Wine for Your Health and Wealth

A U.S. Department of Health and Human services study that examined whether Medicare money should be spent on discouraging alcohol use made one startling discovery: Drinking wine can reduce annual health care costs.

Analyzing data during a five-year period for more than 4,000 relatively healthy adults, the department determined that insured light and moderate wine drinkers can each save Medicare about $400 in health care costs per year.

The subjects of the study were monitored for medical treatments, hospitalizations, length of stay and costs of each stay. Those who drank six to 13 glasses of wine per week had the lowest Medicare costs in comparison to nondrinkers or heavy drinkers. Moreover, non-drinkers and heavy drinkers cost Medicare approximately the same amount of money, the study asserted. Needless to say, Medicare will not be spending any money on an anti-wine drinking campaign.

The study’s results were a major coup for wine health advocates. But they also call to mind other medical findings that give credence to the notion that wine can be beneficial to your health and, by extension, to your wealth.

Matters of the Heart

The main health benefit of moderate red wine consumption appears to be related to its effect on reducing the development of atherosclerosis, the accumulation of fatty plaques, in the blood vessels, particularly the coronary arteries that supply the heart. These deposits decrease blood flow to the heart and promote the formation of vessel-blocking clots, which can cause heart attacks.

The latest studies suggest that consuming alcohol (especially red wine) may also reduce the incidence of coronary heart disease. Several studies have demonstrated that resveratrol, which is found in the skin of red grapes, is an effective antioxidant and protects cells against cellular age-related breakdown. Reduced platelet aggregation (clotting) has also been demonstrated in studies on resveratrol, further contributing to its prevention of atherosclerosis and stroke.

Live Long and Prosper

Back in 2003, I reported that David Sinclair, a Harvard molecular geneticist, made research findings that showed that a calorie-restricted, nutritional diet with 30% fewer calories than usual, extended the lifespan of rodents by 30-50%.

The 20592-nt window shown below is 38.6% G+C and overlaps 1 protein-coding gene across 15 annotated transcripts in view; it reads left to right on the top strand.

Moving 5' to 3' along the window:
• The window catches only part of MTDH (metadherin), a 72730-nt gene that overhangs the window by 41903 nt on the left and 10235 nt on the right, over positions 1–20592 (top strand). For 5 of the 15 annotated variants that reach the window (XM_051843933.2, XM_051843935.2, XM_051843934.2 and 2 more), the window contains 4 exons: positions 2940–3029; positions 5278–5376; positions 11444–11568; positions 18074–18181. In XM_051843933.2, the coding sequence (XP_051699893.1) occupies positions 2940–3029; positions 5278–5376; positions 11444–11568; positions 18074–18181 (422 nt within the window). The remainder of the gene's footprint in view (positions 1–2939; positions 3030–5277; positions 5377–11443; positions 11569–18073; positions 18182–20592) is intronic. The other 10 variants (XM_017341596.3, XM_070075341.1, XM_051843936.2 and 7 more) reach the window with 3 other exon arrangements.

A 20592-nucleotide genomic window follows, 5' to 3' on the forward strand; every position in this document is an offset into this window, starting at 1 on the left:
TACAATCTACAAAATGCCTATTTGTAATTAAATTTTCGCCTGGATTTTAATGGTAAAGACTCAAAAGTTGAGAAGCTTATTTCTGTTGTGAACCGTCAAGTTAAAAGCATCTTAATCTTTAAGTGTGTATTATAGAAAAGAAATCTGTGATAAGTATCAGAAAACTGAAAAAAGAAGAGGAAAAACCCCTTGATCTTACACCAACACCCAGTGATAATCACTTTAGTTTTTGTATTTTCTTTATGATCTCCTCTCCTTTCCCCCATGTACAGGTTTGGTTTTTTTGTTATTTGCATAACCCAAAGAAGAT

It appeared that through the activation of the enzyme sirtuin, cellular repair systems were boosted to prolong the healthy life of the cells and prevent their transformation into cancer cells or aged cells. Sinclair hypothesized that resveratrol stimulates the release of sirtuin and the low calorie diet. He went on to demonstrate that in yeast, fruit flies and worms treated with resveratrol, healthy life expectancy could be increased by 80%.

This prompted Dr. Leonard Guarente of MIT to suggest, “Even someone who started drinking red wine at age fifty could expect to gain an extra ten years of life.” On went the investigation into resveratrol, a naturally occurring molecule that builds up in undernourished animals and plants attacked by fungi – e.g. grapevines. Resveratrol is a polyphenol and polyphenols are already known to be antioxidants protecting against neurodegeneration, cancer and blocked arteries.

Why Red?

The resveratrol content of wine is related to the length of time the grape skins are present during the fermentation process. Thus the concentration is significantly higher in red wine than in white wine, because the skins are removed earlier during white-wine production, lessening the amount of resveratrol extracted. Grape juice, which is not a fermented beverage, does not have a significant source of resveratrol.

In his recently released follow-up study, Dr. Sinclair fed two groups of mice a diet that contained 60% fat, dosing one group with enormous amounts of resveratrol, the equivalent of about 1,500 bottles of red wine for a human. Though both groups gained weight on the fatty diet, the resveratrol mice exhibited none of the symptoms associated with obesity – they stayed healthy and lived 15% longer than the control group, which developed diabetes, enlarged livers and poor motor coordination. Resveratrol appears to protect the body at the cellular level, triggering a gene that repairs DNA damaged in the course of living.

Who’s Drinking Wine?

In 2006, a Nielsen market analysis in the U.K. concluded that sales and consumption of wine are greater in Great Britain than beer. ABC News reported on the Foster’s analysis results in Australia that also showed that wine has overtaken beer as its greater source of revenue, with wine sales rising to more than $1.9 billion, compared to beer revenues of $1.7 billion. Within the past two years, wine has also overtaken beer as the most popular drink (also over soda and bottled water) in France and Italy.

The United States, so far, shows conflicting results. Data released earlier this year by the Wine Market Council showed that younger consumers, in particular, drink either less beer or spirits (or both), but at the same time drink more wine. However, in the newly released 2006 Gallup annual survey of Americans’ alcohol drinking habits, 41% of American drinkers surveyed said they drink beer most often, 33% said wine and 23% said they drink liquor most often.

What’s Next?

The American Heart Association has already included moderate wine consumption in its list of heart healthy life habits, along with exercise, blood pressure management, healthy diet and weight control, but some doctors are still reluctant to recommend wine drinking to their patients. Will the new Medicare research be the data that convinces these medical holdouts to “prescribe” wine during yearly health check-ups? Perhaps you’ll find out next time you visit your physician.